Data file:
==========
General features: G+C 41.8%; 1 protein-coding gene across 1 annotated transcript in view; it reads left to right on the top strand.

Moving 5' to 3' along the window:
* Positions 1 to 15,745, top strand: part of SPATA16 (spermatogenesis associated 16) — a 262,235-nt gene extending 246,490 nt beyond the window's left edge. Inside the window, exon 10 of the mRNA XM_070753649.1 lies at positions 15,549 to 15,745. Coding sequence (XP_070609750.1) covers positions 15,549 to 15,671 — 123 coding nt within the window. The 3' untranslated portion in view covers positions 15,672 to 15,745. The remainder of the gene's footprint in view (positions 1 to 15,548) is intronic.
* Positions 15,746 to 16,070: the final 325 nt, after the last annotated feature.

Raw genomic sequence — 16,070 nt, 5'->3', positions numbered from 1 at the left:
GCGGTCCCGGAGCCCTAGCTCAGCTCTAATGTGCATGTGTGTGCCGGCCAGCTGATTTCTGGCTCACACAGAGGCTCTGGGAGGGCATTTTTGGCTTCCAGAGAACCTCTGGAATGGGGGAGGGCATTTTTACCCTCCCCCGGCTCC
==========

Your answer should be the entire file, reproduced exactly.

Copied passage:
General features: G+C 41.8%; 1 protein-coding gene across 1 annotated transcript in view; it reads left to right on the top strand.

Moving 5' to 3' along the window:
* Positions 1 to 15,745, top strand: part of SPATA16 (spermatogenesis associated 16) — a 262,235-nt gene extending 246,490 nt beyond the window's left edge. Inside the window, exon 10 of the mRNA XM_070753649.1 lies at positions 15,549 to 15,745. Coding sequence (XP_070609750.1) covers positions 15,549 to 15,671 — 123 coding nt within the window. The 3' untranslated portion in view covers positions 15,672 to 15,745. The remainder of the gene's footprint in view (positions 1 to 15,548) is intronic.
* Positions 15,746 to 16,070: the final 325 nt, after the last annotated feature.

Raw genomic sequence — 16,070 nt, 5'->3', positions numbered from 1 at the left:
GCGGTCCCGGAGCCCTAGCTCAGCTCTAATGTGCATGTGTGTGCCGGCCAGCTGATTTCTGGCTCACACAGAGGCTCTGGGAGGGCATTTTTGGCTTCCAGAGAACCTCTGGAATGGGGGAGGGCATTTTTACCCTCCCCCGGCTCC